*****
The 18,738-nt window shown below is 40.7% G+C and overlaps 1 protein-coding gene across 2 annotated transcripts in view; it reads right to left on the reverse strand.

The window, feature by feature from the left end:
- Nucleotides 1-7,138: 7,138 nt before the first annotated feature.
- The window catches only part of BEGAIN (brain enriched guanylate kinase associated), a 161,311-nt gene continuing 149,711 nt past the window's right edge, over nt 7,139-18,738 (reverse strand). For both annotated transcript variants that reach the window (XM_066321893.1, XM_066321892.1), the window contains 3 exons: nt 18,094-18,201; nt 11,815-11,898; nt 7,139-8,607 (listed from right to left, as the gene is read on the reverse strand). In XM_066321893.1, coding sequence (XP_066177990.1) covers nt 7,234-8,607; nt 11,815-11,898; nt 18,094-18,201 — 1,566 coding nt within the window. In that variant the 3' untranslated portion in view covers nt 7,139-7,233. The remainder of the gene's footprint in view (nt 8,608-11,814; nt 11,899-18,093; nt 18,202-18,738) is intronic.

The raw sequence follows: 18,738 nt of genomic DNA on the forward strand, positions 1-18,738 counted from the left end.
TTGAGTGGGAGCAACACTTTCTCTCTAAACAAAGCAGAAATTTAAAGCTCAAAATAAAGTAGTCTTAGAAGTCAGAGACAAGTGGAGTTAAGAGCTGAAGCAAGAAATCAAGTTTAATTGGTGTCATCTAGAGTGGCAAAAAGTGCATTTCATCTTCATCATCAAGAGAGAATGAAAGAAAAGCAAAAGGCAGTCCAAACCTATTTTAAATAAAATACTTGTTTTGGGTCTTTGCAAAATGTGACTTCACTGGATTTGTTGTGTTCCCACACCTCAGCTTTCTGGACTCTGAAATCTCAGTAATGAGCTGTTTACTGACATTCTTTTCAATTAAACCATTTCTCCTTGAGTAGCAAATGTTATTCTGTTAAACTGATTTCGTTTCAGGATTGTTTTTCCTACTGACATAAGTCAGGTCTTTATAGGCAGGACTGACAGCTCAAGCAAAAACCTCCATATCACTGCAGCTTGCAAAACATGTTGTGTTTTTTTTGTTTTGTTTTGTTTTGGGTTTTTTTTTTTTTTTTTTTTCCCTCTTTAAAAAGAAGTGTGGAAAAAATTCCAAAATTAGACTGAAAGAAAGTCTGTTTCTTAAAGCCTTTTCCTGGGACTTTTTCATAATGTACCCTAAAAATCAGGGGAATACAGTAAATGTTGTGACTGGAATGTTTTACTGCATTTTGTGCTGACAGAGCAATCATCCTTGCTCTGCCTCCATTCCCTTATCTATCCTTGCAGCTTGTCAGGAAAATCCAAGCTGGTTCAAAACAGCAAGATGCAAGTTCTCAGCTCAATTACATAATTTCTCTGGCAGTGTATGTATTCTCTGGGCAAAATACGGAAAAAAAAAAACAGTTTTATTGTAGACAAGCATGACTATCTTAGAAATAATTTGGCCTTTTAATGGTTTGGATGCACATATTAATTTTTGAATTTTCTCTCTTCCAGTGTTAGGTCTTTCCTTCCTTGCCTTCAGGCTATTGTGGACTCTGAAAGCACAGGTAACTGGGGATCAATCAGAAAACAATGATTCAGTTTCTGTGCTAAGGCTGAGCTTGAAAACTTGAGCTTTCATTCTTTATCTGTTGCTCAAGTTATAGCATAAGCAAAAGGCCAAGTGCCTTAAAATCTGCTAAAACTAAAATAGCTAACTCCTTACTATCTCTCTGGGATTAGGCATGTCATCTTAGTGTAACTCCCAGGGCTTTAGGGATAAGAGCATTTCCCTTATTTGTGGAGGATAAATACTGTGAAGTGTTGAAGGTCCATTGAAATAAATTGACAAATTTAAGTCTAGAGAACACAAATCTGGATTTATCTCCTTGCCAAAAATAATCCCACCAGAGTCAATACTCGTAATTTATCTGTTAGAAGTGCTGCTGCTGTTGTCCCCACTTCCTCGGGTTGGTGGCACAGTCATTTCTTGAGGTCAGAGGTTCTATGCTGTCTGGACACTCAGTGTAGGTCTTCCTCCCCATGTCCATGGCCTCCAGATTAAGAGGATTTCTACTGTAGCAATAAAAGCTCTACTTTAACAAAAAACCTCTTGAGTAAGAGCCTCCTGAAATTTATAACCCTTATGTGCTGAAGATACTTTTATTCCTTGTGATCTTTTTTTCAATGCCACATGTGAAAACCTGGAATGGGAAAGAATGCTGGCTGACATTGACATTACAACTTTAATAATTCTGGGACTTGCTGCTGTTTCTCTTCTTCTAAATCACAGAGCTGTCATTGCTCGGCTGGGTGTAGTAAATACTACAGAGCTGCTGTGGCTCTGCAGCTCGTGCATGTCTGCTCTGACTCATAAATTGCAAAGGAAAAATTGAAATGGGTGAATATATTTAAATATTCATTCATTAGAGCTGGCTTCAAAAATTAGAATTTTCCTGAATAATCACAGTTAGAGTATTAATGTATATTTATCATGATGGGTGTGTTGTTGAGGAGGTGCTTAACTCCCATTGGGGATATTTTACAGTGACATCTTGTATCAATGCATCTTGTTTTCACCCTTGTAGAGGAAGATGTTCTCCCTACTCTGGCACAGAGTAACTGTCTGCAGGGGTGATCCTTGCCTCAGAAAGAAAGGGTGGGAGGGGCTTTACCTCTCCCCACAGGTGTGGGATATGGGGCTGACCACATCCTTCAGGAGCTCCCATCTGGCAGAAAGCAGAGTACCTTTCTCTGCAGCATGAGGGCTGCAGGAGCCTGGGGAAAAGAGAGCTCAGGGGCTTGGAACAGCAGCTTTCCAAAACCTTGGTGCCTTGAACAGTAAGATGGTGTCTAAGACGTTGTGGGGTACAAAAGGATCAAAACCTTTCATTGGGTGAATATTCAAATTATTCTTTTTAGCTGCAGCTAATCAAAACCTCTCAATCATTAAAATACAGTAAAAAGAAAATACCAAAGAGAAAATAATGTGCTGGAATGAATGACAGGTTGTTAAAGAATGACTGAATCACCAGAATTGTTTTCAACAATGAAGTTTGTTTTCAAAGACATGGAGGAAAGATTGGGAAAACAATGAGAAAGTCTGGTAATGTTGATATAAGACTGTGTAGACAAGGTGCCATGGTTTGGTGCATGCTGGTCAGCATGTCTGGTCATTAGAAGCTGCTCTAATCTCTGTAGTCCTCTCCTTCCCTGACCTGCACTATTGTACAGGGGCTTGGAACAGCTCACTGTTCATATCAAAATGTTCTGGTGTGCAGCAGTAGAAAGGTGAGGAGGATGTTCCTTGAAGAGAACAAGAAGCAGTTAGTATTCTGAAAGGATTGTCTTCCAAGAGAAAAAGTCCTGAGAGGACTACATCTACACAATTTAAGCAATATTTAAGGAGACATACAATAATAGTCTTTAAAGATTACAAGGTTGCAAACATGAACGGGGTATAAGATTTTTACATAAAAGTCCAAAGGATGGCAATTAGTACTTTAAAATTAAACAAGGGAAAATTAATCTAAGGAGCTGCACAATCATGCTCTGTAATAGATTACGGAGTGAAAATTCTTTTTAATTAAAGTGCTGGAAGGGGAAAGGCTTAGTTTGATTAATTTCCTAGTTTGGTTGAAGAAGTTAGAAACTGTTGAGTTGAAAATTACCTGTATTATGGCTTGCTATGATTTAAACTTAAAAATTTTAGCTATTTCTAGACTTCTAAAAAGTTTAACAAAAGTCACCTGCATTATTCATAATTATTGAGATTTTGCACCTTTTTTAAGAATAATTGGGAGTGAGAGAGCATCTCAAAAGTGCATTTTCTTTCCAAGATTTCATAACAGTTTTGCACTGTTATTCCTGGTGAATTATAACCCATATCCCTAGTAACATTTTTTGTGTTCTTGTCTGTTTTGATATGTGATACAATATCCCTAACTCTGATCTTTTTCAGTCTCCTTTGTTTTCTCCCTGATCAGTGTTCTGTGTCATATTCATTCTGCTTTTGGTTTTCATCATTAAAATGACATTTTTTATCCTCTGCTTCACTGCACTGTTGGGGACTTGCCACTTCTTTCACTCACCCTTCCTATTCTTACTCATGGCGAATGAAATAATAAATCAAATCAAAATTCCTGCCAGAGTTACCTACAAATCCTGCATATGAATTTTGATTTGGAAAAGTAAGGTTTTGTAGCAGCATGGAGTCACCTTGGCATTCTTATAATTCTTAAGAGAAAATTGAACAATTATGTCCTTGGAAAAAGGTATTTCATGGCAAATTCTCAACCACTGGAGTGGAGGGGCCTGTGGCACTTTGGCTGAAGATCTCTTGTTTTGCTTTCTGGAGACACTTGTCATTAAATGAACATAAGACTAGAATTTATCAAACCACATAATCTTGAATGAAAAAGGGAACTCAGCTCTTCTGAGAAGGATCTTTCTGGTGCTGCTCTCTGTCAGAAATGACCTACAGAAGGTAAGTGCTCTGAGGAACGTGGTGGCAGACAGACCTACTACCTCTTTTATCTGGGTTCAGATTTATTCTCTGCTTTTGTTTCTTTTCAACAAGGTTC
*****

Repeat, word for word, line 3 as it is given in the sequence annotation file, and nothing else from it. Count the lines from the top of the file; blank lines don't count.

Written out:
- Nucleotides 1-7,138: 7,138 nt before the first annotated feature.